The Washington Teachers Union has called for a city mediator to get involved in its contract talks with the D.C. Board of Education, union president William H. Simons said yesterday. The talks have been stalemated for nearly seven months.

While both sides are deadlocked over several items, the two key problems are salary demands and a proposal by school board negotiators that would make teachers' work eight-hour days instead of the current 6 1/2-hour days, and add 15 more working days to their contracts.

"We have reached the point at which it would serve no useful purpose to continue face-to-face discussions," said Simons, who accused the board's negotiators of being "incompetent and intransigent" during the extended talks.

Simons said the board has refused to make a reasonable offer to his union, which represents 4,200 Washington teachers.

Kenneth Nickoles, spokesman for the school board's negotiating team, responded by charging the union with being uncooperative. "We've been ready to negotiate but all the sudden, Mr. Simons decides things are not proceeding his way and there is an impasse," Nickoles said.

The current contract was signed in 1979, following a bitter 23-day school strike. Technically, it expires Jan. 2, but will remain in effect because of the ongoing negotiations. Simons said yesterday that he saw "no danger of any job action at the present time.

This is the first year that the union has been allowed to negotiate salary demands with the board and negotiations have been bogged down several times.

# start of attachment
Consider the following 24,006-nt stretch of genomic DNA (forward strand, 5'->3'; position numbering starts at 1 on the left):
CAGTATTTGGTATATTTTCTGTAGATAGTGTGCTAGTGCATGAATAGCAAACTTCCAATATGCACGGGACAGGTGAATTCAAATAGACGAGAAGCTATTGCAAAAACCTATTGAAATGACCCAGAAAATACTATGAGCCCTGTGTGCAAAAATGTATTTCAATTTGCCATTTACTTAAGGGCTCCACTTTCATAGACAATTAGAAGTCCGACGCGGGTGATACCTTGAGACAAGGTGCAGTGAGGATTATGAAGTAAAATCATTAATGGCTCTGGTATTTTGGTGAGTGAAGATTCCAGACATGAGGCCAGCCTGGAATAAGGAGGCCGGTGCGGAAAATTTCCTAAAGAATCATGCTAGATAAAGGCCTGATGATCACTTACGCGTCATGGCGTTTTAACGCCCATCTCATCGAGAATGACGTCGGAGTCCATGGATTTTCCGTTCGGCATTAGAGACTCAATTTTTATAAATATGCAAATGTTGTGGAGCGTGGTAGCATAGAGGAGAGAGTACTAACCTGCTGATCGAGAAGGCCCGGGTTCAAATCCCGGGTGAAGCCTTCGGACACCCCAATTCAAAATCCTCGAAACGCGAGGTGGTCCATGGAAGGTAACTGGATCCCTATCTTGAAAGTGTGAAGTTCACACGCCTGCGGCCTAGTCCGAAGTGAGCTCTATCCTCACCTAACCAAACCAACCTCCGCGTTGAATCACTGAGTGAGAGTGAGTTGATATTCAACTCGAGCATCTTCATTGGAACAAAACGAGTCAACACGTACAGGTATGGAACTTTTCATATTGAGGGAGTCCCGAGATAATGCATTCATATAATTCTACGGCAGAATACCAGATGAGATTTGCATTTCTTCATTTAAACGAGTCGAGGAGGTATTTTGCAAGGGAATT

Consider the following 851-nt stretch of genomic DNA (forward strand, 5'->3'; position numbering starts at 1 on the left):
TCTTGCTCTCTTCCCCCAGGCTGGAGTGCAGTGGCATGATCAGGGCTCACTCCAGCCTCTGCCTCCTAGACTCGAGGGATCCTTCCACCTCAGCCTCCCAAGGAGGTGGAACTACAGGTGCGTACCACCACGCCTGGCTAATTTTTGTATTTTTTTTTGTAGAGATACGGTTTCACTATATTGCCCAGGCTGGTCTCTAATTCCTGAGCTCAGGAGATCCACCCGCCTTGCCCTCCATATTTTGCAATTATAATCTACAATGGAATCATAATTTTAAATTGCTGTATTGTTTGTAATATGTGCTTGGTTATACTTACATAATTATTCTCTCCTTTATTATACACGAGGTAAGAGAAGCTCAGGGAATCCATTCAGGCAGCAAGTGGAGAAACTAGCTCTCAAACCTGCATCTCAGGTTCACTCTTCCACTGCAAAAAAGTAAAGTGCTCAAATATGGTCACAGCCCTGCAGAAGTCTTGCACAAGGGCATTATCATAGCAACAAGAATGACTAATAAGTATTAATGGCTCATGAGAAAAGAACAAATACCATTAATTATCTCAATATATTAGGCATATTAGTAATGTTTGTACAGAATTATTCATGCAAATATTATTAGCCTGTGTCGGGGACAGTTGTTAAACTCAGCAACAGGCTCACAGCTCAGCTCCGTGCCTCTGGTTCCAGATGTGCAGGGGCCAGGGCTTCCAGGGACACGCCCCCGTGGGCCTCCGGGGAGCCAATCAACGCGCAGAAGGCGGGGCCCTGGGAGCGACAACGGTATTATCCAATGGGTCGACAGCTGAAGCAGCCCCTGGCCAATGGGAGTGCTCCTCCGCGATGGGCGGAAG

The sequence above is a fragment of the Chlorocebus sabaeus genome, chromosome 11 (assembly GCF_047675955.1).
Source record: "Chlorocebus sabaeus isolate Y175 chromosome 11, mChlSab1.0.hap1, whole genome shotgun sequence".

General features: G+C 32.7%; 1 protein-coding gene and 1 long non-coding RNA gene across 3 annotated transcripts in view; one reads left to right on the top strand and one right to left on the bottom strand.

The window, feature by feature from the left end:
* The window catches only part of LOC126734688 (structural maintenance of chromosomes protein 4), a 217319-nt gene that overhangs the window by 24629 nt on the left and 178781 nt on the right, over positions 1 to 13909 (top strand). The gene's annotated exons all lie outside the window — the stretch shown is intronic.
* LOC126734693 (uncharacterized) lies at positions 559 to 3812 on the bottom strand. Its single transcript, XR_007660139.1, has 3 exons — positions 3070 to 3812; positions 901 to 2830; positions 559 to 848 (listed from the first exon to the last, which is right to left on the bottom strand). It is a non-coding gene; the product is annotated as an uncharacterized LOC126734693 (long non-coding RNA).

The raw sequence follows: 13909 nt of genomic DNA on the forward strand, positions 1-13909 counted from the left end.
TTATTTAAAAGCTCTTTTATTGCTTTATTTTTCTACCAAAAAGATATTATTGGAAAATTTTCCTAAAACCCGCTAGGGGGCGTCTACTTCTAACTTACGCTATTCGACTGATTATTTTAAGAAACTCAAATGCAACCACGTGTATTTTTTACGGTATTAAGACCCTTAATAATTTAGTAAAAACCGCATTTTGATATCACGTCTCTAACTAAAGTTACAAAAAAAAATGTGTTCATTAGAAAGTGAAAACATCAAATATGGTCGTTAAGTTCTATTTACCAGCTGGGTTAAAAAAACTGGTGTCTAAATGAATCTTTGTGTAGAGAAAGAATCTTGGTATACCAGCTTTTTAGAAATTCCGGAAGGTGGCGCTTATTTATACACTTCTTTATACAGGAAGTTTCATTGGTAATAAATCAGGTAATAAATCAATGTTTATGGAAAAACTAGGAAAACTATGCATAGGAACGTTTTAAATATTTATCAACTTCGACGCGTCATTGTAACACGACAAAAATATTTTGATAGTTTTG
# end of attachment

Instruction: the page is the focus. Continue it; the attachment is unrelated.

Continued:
Once the city's independent Public Employee Relations Board assigns a mediator, both sides will again sit down for talks. If mediation fails after 30 days, the two sides could be forced to enter into final and binding arbitration.

When talks began in June, the union sought a wage increase of 43 percent spread over the next three years. The board countered with a 10 percent salary package spread over three years.

The union's most recent demand was for an overall 22 percent, three-year salary increase which, Simons explained, is identical to what the D.C. police union recently won.

The board countered with an offer to increase salaries by 10 to 13 percent during the next three years, or an average of about 4 percent per year.

Disagreement about salaries, however, is not what made Simons ask for mediation, he said. Rather, he said, he was upset about the board negotiators' insistence that teachers work eight-hour days. It also wants teachers to work until the end of June, rather than leaving school in the middle of that month.

"It's simply quid pro quo," Nickoles explained. "All we are saying is that some type of increase in services will be required for an increase in compensation."

Washington teachers, whose salaries in 1979 averaged more than $20,000 a year, get paid for a full day of work, said Nickoles, which "should mean eight hours." Also, teachers are paid for working the entire month of June even though school ends during that month, he said.

"There is plenty that they could be doing if they stayed until July 1 ," said Nickoles, who suggested teachers could tutor students and help with school-closing chores.

Simons disagreed. "They have this asinine view that any kind of adjustment in salary means the teachers must work more time rather than taking into consideration inflation and performance," said Simons. "They've tried this for the past five years and they've lost every time. We aren't even going to bother talking about it now."

The board and union also are deadlocked over a board proposal that would require teachers to receive satisfactory job performance evaluations before they could move to a higher salary step.